Synopses & Reviews
Graph theory and the fields of natural language processing and information retrieval are well-studied disciplines. Traditionally, these areas have been perceived as distinct, with different algorithms, different applications, and different potential end-users. However, recent research has shown that these disciplines are intimately connected, with a large variety of natural language processing and information retrieval applications finding efficient solutions within graph-theoretical frameworks. This book extensively covers the use of graph-based algorithms for natural language processing and information retrieval. It brings together topics as diverse as lexical semantics, text summarization, text mining, ontology construction, text classification, and information retrieval, which are connected by the common underlying theme of the use of graph-theoretical methods for text and information processing tasks. Readers will come away with a firm understanding of the major methods and applications in natural language processing and information retrieval that rely on graph-based representations and algorithms.
This book extensively covers the use of graph-based algorithms for natural language processing and information retrieval.
About the Author
Rada Mihalcea is an Associate Professor in the Department of Computer Science and Engineering at the University of North Texas, where she leads the Language and Information Technologies research group. In 2009, she received the Presidential Early Career Award for Scientists and Engineers, awarded by President Barack Obama. She served on the editorial board of several journals, including Computational Linguistics, the Journal of Natural Language Engineering and Language Resources and Evaluations, and she co-chaired the Empirical Methods in Natural Language Processing conference in 2009 and the Association for Computational Linguistics conference in 2011. She has been published in IEEE Intelligent Systems, the Journal of Natural Language Engineering, the Journal of Machine Translation, Computational Intelligence, the International Journal of Semantic Computing and Artificial Intelligence Magazine.Dragomir Radev is a Professor in the School of Information, the Department of Electrical Engineering and Computer Science, and the Department of Linguistics at the University of Michigan, where he is leader of the Computational Linguistics and Information Retrieval research group (CLAIR). He has more than 100 publications in conferences and journals such as Communications of the ACM, the Journal of Artificial Intelligence Research, Bioinformatics, Computational Linguistics, Information Processing and Management and the American Journal of Political Science, among others. He is on the editorial boards of Information Retrieval, the Journal of Natural Language Engineering and the Journal of Artificial Intelligence Research. Radev is an ACM distinguished scientist as well as the coach of the U.S. high school team in computational linguistics.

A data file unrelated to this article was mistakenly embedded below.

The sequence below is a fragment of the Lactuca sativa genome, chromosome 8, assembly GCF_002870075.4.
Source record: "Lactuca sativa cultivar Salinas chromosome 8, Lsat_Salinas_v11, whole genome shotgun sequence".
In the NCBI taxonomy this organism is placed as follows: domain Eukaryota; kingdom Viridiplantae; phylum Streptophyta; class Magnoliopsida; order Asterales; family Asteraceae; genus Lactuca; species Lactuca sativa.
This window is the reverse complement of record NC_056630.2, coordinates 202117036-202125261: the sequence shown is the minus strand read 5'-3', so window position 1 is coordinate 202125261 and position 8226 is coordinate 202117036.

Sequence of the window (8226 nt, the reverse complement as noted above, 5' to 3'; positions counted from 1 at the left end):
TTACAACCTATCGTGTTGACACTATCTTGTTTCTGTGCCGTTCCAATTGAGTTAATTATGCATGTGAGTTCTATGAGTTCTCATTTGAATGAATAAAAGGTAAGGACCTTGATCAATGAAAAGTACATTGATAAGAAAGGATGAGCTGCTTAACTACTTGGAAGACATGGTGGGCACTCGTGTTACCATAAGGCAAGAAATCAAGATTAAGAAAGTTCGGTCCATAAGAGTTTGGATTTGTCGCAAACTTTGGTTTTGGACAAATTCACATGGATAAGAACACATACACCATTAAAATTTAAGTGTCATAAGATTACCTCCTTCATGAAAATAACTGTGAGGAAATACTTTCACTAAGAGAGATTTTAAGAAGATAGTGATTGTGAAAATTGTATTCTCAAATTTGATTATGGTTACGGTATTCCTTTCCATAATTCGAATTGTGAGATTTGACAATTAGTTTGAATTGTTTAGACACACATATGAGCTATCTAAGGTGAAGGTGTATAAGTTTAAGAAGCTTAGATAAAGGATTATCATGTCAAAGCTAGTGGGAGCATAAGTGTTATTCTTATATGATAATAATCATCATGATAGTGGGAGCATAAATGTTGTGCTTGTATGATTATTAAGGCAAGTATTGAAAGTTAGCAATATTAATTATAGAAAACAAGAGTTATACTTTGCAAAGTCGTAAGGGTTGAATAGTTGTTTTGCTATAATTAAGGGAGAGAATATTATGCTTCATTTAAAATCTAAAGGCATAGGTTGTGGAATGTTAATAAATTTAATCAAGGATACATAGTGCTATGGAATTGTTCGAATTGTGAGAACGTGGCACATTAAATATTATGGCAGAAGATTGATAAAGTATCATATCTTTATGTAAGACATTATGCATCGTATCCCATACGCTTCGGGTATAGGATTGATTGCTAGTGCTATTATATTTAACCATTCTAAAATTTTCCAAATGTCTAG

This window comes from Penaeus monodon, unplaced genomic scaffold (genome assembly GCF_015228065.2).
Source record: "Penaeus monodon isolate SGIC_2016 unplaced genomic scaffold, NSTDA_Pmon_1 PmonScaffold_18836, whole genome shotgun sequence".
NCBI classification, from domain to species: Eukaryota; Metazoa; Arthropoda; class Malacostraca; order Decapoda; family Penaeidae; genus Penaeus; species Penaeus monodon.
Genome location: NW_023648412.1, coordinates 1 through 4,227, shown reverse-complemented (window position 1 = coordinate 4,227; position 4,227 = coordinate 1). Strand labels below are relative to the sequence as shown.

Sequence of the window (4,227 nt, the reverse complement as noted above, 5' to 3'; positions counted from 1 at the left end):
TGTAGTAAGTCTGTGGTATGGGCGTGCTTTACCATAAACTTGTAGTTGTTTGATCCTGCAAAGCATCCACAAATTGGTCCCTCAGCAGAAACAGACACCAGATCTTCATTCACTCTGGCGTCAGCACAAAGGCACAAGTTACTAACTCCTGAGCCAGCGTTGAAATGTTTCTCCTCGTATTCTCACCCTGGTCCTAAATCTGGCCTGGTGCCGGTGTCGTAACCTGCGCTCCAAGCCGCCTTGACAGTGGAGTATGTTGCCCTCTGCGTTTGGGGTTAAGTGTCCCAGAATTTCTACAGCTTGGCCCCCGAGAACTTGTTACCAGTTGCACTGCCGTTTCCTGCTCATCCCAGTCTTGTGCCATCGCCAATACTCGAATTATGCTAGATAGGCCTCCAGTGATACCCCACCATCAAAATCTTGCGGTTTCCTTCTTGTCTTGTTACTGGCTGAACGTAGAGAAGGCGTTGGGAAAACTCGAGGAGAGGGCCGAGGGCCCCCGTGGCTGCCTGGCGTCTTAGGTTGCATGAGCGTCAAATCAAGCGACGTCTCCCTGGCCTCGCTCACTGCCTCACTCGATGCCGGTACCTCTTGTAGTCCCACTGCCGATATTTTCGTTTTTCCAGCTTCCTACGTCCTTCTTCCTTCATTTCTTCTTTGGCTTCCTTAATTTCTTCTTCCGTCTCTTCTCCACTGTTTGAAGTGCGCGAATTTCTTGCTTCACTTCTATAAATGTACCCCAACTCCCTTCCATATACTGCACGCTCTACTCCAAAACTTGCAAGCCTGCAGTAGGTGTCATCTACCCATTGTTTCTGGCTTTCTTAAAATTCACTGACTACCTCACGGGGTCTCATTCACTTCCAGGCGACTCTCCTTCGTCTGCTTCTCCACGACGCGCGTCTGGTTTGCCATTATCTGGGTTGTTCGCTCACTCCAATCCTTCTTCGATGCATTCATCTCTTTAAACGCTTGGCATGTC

Table of Contents
Part I. Introduction to Graph Theory: 1. Notations, properties, and representations; 2. Graph-based algorithms; Part II. Networks: 3. Random networks; 4. Language networks; Part III. Graph-Based Information Retrieval: 5. Link analysis for the World Wide Web; 6. Text clustering; Part IV. Graph-Based Natural Language Processing: 7. Semantics; 8. Syntax; 9. Applications.